Updated 22 May, 2013, 7:43 pm IST
Thursday June 21 12:31 pm
Microsoft Surface Tablet with Windows 8 - First look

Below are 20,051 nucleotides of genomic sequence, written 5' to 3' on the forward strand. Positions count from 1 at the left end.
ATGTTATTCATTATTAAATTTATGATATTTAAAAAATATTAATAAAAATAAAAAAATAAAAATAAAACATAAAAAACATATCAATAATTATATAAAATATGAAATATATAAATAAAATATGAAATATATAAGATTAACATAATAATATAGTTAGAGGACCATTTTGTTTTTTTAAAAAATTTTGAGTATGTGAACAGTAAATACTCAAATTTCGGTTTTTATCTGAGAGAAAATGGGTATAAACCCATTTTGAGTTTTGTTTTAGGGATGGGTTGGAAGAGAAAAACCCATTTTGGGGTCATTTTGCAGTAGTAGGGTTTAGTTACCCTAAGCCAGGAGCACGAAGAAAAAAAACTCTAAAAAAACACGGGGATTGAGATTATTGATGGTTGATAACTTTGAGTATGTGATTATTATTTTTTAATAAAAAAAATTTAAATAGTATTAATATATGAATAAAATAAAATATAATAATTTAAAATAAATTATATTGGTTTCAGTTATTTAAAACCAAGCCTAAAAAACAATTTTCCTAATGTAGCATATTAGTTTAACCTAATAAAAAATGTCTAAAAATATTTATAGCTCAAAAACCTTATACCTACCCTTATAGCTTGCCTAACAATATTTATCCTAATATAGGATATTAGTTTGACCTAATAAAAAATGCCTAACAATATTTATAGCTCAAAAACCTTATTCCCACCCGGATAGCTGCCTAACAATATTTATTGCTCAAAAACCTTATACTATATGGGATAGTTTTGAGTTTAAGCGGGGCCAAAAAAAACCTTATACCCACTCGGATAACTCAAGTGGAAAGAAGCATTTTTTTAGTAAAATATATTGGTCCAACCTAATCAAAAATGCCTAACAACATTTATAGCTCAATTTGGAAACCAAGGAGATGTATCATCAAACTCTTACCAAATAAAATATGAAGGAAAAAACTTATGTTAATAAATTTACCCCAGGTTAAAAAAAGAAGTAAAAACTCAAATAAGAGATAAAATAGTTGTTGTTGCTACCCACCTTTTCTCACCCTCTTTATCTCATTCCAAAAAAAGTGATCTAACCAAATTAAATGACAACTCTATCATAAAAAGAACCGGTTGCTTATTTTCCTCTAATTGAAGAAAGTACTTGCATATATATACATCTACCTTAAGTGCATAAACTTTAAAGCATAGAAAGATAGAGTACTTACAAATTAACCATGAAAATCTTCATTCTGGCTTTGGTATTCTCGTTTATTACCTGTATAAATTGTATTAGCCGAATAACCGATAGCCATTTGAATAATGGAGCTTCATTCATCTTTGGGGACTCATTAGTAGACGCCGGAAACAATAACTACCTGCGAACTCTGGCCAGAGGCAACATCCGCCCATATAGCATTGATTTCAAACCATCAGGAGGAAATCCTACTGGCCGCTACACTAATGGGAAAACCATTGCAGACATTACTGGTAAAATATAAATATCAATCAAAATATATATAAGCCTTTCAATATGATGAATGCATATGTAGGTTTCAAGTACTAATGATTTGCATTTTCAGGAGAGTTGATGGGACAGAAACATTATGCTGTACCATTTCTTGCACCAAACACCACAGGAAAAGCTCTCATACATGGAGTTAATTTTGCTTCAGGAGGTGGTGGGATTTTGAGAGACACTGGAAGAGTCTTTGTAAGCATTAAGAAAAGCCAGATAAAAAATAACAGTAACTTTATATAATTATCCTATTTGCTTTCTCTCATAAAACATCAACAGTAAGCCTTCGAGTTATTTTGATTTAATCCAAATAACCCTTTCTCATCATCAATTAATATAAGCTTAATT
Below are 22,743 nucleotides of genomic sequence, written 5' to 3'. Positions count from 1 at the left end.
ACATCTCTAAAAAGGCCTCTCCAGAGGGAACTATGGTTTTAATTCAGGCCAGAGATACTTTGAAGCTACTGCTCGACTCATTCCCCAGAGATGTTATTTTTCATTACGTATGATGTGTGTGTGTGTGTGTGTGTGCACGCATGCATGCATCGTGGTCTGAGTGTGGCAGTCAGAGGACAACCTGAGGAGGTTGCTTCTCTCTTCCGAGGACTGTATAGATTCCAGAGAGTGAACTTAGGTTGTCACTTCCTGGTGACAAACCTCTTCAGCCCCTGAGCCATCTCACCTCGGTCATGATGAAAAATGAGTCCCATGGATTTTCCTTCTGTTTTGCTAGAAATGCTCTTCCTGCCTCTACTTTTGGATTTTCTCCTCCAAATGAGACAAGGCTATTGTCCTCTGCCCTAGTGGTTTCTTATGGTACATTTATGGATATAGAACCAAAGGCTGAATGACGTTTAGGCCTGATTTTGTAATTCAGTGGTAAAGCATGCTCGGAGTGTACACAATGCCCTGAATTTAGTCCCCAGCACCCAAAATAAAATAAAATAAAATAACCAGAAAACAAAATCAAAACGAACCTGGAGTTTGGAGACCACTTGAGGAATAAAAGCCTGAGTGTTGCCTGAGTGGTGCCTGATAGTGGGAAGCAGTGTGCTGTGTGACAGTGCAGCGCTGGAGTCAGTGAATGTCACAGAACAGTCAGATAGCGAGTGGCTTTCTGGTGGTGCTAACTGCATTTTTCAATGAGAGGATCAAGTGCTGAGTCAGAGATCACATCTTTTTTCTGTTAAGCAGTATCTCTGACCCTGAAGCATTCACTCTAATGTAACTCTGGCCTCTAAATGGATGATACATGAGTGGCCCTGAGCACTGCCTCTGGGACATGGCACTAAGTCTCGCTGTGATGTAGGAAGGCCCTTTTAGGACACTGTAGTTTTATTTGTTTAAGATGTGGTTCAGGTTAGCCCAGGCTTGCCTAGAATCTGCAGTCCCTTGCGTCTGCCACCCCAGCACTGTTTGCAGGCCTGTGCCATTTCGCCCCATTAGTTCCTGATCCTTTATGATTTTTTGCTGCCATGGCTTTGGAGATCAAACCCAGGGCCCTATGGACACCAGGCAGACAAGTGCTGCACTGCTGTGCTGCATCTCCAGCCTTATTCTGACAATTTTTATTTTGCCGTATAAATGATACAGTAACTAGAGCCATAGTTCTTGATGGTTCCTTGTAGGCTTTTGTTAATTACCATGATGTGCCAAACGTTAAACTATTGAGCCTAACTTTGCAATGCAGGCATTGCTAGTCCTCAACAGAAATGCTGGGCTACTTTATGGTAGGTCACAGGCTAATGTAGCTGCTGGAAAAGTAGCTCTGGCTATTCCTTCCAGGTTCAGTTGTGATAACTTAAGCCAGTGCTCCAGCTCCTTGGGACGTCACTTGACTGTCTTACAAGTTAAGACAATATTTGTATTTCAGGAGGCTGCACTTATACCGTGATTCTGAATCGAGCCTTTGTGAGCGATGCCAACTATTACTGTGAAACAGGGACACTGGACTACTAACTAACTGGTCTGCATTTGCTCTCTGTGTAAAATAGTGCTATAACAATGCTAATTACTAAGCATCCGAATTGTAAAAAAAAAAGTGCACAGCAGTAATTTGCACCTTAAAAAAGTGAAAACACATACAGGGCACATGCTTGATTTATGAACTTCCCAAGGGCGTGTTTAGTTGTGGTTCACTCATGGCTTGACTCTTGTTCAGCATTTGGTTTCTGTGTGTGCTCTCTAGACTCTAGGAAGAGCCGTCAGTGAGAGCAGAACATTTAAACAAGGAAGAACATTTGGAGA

Microsoft made a little bit of history Monday; Microsoft announced that for the first time it was going to make its own tablet computers, called Microsoft Surface. There's lots of excitement around Microsoft's new foray into the hardware business. Below you'll find the basics on these new tablets and what it means for the tablet wars. During their splashy press conference on Monday, Steve Ballmer and the other Microsoft execs referred to the company's upcoming Surface devices as tablets. So it makes sense to compare them to other tablets, right? Actually, that's only half-right. The ARM-based Surface for Windows RT looks like--and will be priced like--competing tablets, but the Surface for Windows Pro will be too heavy and expensive to compete head-to-head with the iPad. (For the sake of simplicity, I'll refer to the two models as "Surface RT" and "Surface Pro" hereafter.) Surface Pro's natural competition Windows Ultrabooks. The tricky thing is that the Surface Pro is the tablet that many Windows users think they've been waiting for. It's the one that can do anything a desktop can do It can run the apps we have already (like Adobe Photoshop CS6, and Camera Bits Photo Mechanic), graphics-intensive games (like Diablo), and other tried-and-true Windows software; and it has a serious laptop processor, Intel's Core series that can power through complicated work. But the Surface Pro's price may not come in at what you'd expect for a tablet. You can buy a new 16GB iPad for $499, but Microsoft has said that the Surface Pro's price will be more comparable to that of an Ultrabook--likely hundreds of dollars more. Granted, that would put the Surface Pro closer in cost to a 64GB iPad ($700), but that price isn't the one that consumers have in their heads for a tablet. Nor is it a price that will generate mass-market tablet sales. Also, at nearly 2 pounds, the Pro will be far heavier than most tablets. Evidently the Surface Pro won't compete with top tablets in display resolution, either. Microsoft has said that the Surface Pro will have a "Full HD" display, meaning a display with a resolution of at least 1920 by 1200 pixels. That would put it on a par with the best Android tablets from Asus and Acer; but because those displays are 0.5 inch smaller, their pixel density should be better. And none of those tablets' resolutions can compare with the Apple iPad's at 2048 by 1536 pixels. The Takeaway on the Two Surfaces There's no question that Microsoft's decision to build its own tablets changes the market considerably. But until we know more-precise details about specs and pricing, accurately predicting how well the two Surface models will compete is quite difficult. In the end, the Surface RT may not quite be an iPad killer. Apps are paramount to tablet buyers, and until we see what kinds of Metro apps Microsoft and its developer partner's produce, many consumers may shy away from the Surface RT. Surface Pro, meanwhile, will challenge the current crop of laptops and Ultrabooks--and there it may well win. Why purchase a classic clamshell-style laptop if you can get a tablet that quickly and elegantly becomes a laptop when you need one--all without sacrificing performance, interoperability, or functionality? The big question here is whether consumers can manage with a 10.6-inch display as their laptop screen; for many consumers, I suspect, the convenience of a tablet/laptop hybrid may be worth the drawback of having to put up with a smaller screen. If not, just wait No doubt Microsoft's hardware partners are kicking plans to design Windows 8 tablets of their own into high gear--including models with bigger screens--to compete with the Surface Pro.